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Tweak my nipple

Adam Mars-Jones, 25 March 1993

Maybe the Moon 
by Armistead Maupin.
Bantam, 307 pp., £14.99, February 1993, 0 593 02765 5
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... Armistead Maupin’s Tales of the City, which started appearing as a newspaper serial in the mid-Seventies, and in volume form a few years later, are little classics of light literature: in their lightness they outweigh any number of more earnest enterprises. Maupin’s San Francisco is a carousel lightly disguised as a city, a continuous party where everyone is welcome without any tedious obligation to fit in, and even the hangovers are fun ...

One Enchanted Evening

J. Robert Lennon: Chris Adrian, 17 November 2011

The Great Night 
by Chris Adrian.
Granta, 292 pp., £16.99, June 2011, 978 1 84708 186 5
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... and plot elements from A Midsummer Night’s Dream, but owes just as much to Stephen King and Armistead Maupin, whose Tales of the City series informs some of its more melodramatic aspects. Three heartbroken San Franciscans (‘mortals,’ in the parlance of the novel) on their way to a party on Midsummer’s Night make the fateful mistake of cutting ...

All about Me

Kevin Kopelson: Don Bachardy, 9 April 2015

by Don Bachardy.
Glitterati, 368 pp., £45, October 2014, 978 0 9913419 2 4
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... eyebrow than eyelashes), the late, great Joan Rivers (drawn in ink while talking to the gay writer Armistead Maupin, and therefore not self-consciously posing), Rita Hayworth, Natalie Wood, Marlene Dietrich (drawn while posing, clearly), Simon Callow, John Gielgud and Ian McKellen. (My husband, David, incidentally, is related to Dietrich – on his ...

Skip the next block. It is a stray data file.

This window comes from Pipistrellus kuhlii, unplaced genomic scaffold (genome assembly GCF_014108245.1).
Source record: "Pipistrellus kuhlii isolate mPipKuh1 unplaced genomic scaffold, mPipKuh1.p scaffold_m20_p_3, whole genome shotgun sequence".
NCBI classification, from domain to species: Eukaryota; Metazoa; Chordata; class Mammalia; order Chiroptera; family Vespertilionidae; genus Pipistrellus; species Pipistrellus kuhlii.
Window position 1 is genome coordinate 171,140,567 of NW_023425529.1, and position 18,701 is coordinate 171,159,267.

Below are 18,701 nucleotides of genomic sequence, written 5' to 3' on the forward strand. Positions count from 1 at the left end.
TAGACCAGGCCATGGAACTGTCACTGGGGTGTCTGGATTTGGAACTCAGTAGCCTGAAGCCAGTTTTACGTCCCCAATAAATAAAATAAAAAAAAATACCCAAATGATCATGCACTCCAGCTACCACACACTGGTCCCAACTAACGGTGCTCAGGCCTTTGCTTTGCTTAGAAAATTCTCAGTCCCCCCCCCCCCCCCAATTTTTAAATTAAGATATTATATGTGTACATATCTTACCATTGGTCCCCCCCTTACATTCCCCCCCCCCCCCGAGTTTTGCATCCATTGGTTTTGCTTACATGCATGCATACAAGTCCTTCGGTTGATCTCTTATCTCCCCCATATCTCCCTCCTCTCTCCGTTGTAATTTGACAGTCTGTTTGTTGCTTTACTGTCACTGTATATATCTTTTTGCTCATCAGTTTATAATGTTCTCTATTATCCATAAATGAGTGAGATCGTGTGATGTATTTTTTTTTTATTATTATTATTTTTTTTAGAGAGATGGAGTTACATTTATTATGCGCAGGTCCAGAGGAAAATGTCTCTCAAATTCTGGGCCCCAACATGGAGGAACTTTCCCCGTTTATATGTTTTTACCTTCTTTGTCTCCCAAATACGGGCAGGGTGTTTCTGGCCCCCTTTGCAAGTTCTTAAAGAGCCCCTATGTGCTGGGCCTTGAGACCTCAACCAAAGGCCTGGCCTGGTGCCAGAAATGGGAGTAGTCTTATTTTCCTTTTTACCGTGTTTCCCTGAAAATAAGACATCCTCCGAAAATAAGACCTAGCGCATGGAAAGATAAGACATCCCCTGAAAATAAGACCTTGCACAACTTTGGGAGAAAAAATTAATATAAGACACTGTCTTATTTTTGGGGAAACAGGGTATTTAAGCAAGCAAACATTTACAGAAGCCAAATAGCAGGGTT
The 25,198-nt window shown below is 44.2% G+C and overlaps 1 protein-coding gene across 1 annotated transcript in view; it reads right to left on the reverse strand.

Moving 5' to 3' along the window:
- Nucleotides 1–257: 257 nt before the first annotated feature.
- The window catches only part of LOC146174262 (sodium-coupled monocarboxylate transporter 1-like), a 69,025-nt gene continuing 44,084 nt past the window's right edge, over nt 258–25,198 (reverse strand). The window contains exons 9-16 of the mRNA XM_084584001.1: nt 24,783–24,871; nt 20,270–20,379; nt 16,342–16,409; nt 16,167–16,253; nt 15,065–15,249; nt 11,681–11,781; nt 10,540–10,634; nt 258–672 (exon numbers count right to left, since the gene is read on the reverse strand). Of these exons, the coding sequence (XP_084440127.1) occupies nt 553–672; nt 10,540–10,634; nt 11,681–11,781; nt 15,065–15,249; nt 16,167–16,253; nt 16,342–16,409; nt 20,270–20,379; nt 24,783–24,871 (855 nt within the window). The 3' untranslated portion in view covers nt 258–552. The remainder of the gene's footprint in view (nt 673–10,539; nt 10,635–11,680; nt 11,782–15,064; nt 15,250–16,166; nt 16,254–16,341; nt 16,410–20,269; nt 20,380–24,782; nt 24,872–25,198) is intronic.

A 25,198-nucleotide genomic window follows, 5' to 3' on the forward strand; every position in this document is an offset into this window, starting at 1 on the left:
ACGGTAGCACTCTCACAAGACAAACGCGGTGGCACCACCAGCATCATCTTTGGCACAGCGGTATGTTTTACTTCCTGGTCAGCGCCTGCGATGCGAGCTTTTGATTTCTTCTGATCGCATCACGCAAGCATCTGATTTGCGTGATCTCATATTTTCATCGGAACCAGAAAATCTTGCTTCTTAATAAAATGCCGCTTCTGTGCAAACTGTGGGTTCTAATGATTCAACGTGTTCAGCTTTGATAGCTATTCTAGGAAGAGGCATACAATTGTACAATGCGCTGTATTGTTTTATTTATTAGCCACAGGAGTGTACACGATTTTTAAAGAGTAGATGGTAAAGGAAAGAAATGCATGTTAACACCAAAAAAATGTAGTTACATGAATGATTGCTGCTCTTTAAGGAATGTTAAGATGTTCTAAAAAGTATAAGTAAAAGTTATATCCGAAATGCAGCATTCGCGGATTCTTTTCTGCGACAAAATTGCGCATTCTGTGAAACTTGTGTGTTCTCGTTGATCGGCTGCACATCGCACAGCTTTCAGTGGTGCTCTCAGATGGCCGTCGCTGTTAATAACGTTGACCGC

Shelf Life: Essays, Memoirs and an Interview 
by Thom Gunn.
Faber, 230 pp., £14.99, July 1994, 0 571 17196 6
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... favourite writers. People sit on the floor because all the chairs are taken up. All eyes are on Armistead Maupin as he reads from his new book and answers questions about sexual politics. Crowds stare in wonder as Isabel Allende reads from a new novel. After her reading she will sit at a table in a side stall and sign copies of her books. The queue to ...
... many straight readers. Perhaps a few more gay male writers – Paul Monette, David Leavitt and Armistead Maupin in the US, Alan Hollinghurst, Paul Bailey, Adam Mars-Jones in Britain – enjoy this crossover status. International comparisons, however, can be misleading, since they disguise the very different ways in which each country is culturally ...

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